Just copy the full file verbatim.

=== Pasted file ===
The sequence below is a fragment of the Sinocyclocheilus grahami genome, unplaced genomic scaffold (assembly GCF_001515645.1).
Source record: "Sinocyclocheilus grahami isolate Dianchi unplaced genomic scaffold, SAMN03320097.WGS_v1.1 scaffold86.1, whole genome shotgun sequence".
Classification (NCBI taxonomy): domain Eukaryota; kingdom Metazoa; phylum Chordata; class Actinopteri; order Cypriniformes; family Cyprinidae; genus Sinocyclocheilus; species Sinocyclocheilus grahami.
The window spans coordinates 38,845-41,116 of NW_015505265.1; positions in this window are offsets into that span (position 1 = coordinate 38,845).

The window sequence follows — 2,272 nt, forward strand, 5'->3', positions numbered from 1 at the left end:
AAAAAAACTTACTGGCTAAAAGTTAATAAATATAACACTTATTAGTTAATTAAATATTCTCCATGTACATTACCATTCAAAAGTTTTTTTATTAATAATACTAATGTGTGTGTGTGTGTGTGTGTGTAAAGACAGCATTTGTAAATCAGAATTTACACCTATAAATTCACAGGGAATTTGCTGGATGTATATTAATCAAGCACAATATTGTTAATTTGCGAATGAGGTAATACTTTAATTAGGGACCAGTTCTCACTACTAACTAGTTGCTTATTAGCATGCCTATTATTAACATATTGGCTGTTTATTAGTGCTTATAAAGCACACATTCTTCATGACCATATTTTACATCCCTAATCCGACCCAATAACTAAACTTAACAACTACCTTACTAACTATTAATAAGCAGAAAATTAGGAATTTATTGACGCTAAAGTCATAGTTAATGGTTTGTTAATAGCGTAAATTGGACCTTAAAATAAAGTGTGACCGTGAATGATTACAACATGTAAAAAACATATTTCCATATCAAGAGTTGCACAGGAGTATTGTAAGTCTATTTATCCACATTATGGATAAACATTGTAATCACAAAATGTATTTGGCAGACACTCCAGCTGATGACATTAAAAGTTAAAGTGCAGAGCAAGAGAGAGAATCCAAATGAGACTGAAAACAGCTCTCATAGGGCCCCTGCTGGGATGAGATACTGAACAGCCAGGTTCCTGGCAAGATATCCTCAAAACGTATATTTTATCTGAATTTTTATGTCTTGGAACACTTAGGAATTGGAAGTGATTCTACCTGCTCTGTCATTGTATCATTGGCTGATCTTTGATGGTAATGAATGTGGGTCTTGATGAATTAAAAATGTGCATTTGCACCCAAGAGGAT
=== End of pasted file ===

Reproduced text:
The sequence below is a fragment of the Sinocyclocheilus grahami genome, unplaced genomic scaffold (assembly GCF_001515645.1).
Source record: "Sinocyclocheilus grahami isolate Dianchi unplaced genomic scaffold, SAMN03320097.WGS_v1.1 scaffold86.1, whole genome shotgun sequence".
Classification (NCBI taxonomy): domain Eukaryota; kingdom Metazoa; phylum Chordata; class Actinopteri; order Cypriniformes; family Cyprinidae; genus Sinocyclocheilus; species Sinocyclocheilus grahami.
The window spans coordinates 38,845-41,116 of NW_015505265.1; positions in this window are offsets into that span (position 1 = coordinate 38,845).

The window sequence follows — 2,272 nt, forward strand, 5'->3', positions numbered from 1 at the left end:
AAAAAAACTTACTGGCTAAAAGTTAATAAATATAACACTTATTAGTTAATTAAATATTCTCCATGTACATTACCATTCAAAAGTTTTTTTATTAATAATACTAATGTGTGTGTGTGTGTGTGTGTGTAAAGACAGCATTTGTAAATCAGAATTTACACCTATAAATTCACAGGGAATTTGCTGGATGTATATTAATCAAGCACAATATTGTTAATTTGCGAATGAGGTAATACTTTAATTAGGGACCAGTTCTCACTACTAACTAGTTGCTTATTAGCATGCCTATTATTAACATATTGGCTGTTTATTAGTGCTTATAAAGCACACATTCTTCATGACCATATTTTACATCCCTAATCCGACCCAATAACTAAACTTAACAACTACCTTACTAACTATTAATAAGCAGAAAATTAGGAATTTATTGACGCTAAAGTCATAGTTAATGGTTTGTTAATAGCGTAAATTGGACCTTAAAATAAAGTGTGACCGTGAATGATTACAACATGTAAAAAACATATTTCCATATCAAGAGTTGCACAGGAGTATTGTAAGTCTATTTATCCACATTATGGATAAACATTGTAATCACAAAATGTATTTGGCAGACACTCCAGCTGATGACATTAAAAGTTAAAGTGCAGAGCAAGAGAGAGAATCCAAATGAGACTGAAAACAGCTCTCATAGGGCCCCTGCTGGGATGAGATACTGAACAGCCAGGTTCCTGGCAAGATATCCTCAAAACGTATATTTTATCTGAATTTTTATGTCTTGGAACACTTAGGAATTGGAAGTGATTCTACCTGCTCTGTCATTGTATCATTGGCTGATCTTTGATGGTAATGAATGTGGGTCTTGATGAATTAAAAATGTGCATTTGCACCCAAGAGGAT